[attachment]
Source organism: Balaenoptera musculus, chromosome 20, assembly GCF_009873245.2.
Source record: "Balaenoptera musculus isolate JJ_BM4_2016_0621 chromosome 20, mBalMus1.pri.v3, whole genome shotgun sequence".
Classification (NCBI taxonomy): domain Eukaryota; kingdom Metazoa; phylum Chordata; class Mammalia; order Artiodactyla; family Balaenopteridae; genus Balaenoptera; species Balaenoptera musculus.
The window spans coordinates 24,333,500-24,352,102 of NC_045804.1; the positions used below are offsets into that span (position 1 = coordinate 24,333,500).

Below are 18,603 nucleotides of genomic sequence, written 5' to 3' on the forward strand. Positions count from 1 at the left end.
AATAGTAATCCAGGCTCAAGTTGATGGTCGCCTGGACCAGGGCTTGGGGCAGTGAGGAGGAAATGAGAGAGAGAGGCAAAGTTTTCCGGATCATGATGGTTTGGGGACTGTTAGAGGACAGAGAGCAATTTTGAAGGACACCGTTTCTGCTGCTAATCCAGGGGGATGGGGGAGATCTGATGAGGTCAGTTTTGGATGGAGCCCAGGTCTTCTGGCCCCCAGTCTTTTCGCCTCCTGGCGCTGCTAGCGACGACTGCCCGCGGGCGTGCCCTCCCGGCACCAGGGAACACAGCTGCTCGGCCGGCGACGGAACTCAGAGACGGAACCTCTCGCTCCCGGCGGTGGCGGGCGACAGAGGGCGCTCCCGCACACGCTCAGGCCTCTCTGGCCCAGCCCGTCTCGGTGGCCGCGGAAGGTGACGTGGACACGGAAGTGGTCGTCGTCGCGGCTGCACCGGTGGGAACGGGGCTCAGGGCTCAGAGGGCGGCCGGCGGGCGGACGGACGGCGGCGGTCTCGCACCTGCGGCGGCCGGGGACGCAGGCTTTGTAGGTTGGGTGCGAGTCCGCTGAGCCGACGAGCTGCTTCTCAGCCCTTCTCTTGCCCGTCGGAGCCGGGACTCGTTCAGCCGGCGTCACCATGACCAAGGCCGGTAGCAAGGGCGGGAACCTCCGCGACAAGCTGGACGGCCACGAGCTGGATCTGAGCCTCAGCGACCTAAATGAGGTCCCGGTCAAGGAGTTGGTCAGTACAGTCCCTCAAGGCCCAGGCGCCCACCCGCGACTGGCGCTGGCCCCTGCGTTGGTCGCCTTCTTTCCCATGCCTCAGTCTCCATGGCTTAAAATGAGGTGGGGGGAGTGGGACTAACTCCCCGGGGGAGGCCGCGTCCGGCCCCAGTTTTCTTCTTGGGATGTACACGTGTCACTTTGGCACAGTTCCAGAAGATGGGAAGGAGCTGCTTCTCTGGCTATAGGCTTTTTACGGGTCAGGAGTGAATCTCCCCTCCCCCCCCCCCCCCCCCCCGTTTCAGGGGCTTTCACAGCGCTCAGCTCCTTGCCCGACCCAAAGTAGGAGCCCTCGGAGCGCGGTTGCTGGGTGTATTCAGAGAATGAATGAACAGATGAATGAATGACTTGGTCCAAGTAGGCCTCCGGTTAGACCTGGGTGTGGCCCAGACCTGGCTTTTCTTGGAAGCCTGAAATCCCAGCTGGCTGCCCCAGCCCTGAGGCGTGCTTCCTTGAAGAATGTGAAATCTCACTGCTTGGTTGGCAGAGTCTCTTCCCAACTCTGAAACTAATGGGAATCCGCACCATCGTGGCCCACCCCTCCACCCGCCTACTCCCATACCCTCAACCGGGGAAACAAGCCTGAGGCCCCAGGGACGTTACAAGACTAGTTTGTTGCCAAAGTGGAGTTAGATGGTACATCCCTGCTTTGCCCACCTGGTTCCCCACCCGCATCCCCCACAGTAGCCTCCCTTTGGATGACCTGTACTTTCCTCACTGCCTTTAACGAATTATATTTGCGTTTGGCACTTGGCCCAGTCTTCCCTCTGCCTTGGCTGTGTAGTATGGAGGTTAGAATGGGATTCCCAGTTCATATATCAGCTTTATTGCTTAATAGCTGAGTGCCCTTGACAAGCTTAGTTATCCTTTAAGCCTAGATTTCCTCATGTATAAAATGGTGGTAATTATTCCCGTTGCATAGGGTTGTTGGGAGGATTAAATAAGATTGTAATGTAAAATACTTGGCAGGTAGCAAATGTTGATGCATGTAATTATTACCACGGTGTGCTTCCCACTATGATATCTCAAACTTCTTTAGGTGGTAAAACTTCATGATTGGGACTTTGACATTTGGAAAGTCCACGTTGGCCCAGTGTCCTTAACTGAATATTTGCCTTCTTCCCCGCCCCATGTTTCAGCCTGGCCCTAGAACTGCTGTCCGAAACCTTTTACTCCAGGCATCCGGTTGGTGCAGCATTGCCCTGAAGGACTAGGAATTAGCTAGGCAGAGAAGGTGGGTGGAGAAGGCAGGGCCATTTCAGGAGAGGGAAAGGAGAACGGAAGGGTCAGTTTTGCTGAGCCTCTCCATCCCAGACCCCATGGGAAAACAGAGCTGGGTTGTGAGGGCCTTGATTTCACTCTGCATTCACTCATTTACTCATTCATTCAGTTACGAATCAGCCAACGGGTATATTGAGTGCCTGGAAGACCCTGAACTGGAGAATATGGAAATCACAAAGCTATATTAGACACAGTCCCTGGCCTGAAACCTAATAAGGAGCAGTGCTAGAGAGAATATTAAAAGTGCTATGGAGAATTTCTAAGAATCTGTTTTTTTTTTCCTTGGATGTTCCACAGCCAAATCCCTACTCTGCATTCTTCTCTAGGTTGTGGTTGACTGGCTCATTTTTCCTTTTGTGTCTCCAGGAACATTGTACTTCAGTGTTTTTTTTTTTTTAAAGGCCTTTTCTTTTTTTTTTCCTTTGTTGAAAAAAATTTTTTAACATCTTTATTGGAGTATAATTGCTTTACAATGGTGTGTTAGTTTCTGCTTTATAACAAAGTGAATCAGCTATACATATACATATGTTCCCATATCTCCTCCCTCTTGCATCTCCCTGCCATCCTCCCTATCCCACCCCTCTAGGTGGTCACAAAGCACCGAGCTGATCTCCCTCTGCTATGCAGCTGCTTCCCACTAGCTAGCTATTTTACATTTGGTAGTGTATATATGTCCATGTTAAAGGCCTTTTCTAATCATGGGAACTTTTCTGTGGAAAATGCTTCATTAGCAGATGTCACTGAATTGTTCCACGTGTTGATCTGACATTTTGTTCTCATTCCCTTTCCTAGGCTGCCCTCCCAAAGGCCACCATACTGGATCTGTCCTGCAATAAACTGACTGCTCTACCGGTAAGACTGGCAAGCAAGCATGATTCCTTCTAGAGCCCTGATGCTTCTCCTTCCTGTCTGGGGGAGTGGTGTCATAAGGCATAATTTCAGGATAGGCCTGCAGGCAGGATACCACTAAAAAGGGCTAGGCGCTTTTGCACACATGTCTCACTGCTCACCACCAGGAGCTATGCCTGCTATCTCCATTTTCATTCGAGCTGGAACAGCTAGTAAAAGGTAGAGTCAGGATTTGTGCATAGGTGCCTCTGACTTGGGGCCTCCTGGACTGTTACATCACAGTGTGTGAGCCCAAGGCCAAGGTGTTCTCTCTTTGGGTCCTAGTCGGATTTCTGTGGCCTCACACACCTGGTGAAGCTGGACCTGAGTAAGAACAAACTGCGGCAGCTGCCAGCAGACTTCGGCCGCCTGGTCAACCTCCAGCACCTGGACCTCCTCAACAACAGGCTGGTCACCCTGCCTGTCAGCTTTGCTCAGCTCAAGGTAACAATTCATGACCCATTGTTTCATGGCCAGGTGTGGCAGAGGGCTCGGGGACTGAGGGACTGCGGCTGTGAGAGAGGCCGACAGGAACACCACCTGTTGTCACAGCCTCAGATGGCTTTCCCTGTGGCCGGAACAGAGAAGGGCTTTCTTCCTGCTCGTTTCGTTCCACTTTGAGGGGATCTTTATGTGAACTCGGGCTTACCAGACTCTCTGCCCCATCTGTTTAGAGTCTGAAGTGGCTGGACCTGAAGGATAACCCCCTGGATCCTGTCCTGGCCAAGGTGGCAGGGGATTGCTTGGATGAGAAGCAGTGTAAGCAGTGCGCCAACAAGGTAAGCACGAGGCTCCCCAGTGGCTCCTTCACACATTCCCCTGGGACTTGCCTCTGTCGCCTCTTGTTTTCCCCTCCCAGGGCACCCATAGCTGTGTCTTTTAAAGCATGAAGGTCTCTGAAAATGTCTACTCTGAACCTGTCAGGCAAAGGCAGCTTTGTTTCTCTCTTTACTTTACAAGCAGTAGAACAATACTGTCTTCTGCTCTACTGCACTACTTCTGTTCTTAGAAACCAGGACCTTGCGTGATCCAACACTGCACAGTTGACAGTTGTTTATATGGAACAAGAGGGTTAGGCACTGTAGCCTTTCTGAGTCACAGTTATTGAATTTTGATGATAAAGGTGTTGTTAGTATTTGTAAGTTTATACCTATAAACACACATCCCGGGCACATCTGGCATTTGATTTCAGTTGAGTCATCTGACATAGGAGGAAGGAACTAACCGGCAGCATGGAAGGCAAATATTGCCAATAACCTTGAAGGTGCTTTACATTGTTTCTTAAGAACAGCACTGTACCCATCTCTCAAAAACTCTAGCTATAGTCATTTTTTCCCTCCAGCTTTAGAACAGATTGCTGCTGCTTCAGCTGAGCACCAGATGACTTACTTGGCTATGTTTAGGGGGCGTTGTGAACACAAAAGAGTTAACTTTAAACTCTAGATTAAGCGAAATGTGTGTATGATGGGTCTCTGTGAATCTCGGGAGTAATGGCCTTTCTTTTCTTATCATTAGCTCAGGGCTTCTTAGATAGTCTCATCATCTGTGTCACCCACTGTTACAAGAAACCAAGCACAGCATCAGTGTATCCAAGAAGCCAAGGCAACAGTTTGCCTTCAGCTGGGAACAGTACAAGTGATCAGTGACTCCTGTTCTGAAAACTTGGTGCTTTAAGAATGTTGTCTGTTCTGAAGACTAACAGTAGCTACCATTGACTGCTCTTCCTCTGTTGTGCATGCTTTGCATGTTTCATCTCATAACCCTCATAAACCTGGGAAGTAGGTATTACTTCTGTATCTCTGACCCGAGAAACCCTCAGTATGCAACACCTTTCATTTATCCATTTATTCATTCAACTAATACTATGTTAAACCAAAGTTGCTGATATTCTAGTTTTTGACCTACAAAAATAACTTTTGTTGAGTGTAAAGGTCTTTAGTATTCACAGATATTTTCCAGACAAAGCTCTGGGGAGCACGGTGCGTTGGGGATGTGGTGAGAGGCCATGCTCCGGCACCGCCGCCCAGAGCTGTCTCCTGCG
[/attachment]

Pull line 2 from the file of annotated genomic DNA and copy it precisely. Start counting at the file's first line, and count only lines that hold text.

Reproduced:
Source record: "Balaenoptera musculus isolate JJ_BM4_2016_0621 chromosome 20, mBalMus1.pri.v3, whole genome shotgun sequence".